The concept of Essentialism states that there are innate, essential differences between men and women. That is, we are born with certain traits. This is often used as an explanation for why there are so few women in science and technology. It is also used as a rationale for pigeonholing, offering limited education, hiring discrimination, etc. It is also sometimes raised (including by women) under the guise of Equal but different.
Biologically essential differences between men and women's skills and social behaviour — or at least those of men as a group and women as a group — are the subject of active research. The strength of the findings of this research is often exaggerated when repeated, both by the media and by individuals. It is also common to find people in informal situations implying that a difference in the mean or median performance of men and women implies that any individual man will have that same difference from any individual woman.
Essentialism and transphobia
Often, essentialism supports and is supported by transphobia, as essentialists claim that a person's sex is the sex they were coercively assigned at birth (often mischaracterizing this sociological sex assignment as "biological"). It's common for essentialists to claim that trans people's genders and sexes are less valid than cis people's genders and sexes, by using irrelevant scientific facts like the unchangeability of chromosomes to lend their arguments scientific legitimacy. In this case, essentialists support a double standard that involves using a trans person's karyotype to undermine their innate sex and gender, while never asking that a cis person be karyotyped to confirm that they are the gender and sex they say they are. A related form of essentialism is the use of "male socialization" to insinuate that trans women are really men, while refusing to acknowledge narratives from trans women that show that many trans women were never fully recognized as male and absorbed the same social programming that girls and women do.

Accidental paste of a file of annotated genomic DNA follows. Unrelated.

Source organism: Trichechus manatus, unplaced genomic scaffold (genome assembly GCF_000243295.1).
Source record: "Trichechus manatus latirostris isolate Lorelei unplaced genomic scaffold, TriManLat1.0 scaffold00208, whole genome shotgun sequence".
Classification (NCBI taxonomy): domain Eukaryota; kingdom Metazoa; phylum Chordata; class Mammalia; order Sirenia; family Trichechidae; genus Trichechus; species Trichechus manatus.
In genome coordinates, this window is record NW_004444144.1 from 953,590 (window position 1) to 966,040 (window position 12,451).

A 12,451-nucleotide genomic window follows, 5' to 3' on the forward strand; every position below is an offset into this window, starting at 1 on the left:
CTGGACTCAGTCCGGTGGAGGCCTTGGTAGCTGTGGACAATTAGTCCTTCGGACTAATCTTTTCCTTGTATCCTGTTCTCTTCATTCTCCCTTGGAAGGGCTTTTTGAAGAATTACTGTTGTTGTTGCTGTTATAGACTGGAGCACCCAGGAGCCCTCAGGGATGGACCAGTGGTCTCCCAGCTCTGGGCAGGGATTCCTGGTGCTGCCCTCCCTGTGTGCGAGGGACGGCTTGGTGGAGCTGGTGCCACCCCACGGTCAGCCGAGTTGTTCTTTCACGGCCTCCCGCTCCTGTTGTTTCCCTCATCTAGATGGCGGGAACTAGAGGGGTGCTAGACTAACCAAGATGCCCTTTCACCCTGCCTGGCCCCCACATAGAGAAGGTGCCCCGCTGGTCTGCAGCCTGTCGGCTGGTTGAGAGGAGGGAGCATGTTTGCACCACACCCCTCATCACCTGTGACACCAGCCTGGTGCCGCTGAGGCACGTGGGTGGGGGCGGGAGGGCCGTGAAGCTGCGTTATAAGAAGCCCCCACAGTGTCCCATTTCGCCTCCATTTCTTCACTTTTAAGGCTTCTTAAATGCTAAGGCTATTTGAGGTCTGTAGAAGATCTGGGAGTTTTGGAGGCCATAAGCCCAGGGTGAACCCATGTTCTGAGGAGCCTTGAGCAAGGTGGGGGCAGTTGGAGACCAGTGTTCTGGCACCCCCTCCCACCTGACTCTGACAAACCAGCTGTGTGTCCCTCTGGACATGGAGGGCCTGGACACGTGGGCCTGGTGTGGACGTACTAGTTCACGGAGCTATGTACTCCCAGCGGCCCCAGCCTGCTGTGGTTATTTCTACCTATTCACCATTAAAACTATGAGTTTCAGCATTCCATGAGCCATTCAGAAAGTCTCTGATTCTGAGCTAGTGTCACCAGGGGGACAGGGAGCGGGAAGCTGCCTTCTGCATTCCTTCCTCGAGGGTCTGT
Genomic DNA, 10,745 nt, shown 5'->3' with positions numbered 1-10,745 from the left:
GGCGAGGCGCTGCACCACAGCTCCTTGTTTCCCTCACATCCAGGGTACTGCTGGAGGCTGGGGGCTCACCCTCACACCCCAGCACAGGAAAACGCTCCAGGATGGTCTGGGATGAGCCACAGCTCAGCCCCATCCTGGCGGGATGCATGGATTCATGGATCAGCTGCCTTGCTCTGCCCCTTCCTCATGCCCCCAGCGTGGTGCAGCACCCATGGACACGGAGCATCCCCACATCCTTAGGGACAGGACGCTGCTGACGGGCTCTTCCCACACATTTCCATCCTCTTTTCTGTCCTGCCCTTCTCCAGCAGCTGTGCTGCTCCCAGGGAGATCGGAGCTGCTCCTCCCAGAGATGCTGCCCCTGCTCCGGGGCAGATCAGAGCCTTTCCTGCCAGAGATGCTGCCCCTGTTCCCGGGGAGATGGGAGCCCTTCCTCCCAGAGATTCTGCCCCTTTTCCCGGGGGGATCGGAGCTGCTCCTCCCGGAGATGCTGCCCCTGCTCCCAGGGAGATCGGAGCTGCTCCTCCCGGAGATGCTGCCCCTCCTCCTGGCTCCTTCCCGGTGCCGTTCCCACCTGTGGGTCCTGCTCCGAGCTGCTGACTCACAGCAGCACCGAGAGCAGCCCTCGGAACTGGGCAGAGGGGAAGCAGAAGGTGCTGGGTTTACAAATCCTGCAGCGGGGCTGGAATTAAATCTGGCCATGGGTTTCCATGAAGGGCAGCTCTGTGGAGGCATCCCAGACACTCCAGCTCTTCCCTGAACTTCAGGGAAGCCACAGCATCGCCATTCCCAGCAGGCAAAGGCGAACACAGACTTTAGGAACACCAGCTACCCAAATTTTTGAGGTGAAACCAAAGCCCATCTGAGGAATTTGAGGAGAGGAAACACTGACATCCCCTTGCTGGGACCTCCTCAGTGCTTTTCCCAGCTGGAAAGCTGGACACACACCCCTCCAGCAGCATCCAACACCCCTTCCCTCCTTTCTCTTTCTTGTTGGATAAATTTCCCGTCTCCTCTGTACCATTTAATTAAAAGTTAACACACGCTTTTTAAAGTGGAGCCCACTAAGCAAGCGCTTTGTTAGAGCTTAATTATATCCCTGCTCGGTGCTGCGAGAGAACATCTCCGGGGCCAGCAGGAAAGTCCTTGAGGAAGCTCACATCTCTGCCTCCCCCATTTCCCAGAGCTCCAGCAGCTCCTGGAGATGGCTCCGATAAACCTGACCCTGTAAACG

Misuse of science and misunderstanding of socialization are both seen in (but not limited to) the writing of trans-excluding radical feminists.
- Lawrence Summers made sexist remarks about women in science
- Jonathan Tweet, co-author of 3rd edition Dungeons & Dragons, commented on how current roleplaying appeals to men is because of evolved tendencies
- FAQ: But men and women are born different. Isn't that obvious? from "Finally, a Feminism 101 blog"
- Turns out girls are good at math -- who knew? (Feministing)
- Girls' math skills now measure up to boys' (MSNBC)
- "Parents and teachers persist in thinking boys are simply better at math, said Janet Hyde, the University of Wisconsin-Madison researcher who led the study. And girls who grow up believing it wind up avoiding harder math classes."
- Pink Brain, Blue Brain: Claims of sex differences fall apart. (Newsweek)
- Pink Brain, Blue Brain: The Truth About Sex Differences, by Lise Eliot
- Playing an action video game reduces gender differences in spatial cognition. - research by Ian Spence at the University of Toronto.
- How does biology explain the low numbers of women in computer science? Hint: it doesn’t.
- Delusions of Gender, Cordelia Fine
- “Brain Study Confirms Gender Stereotypes”: How science communication can fuel modern sexism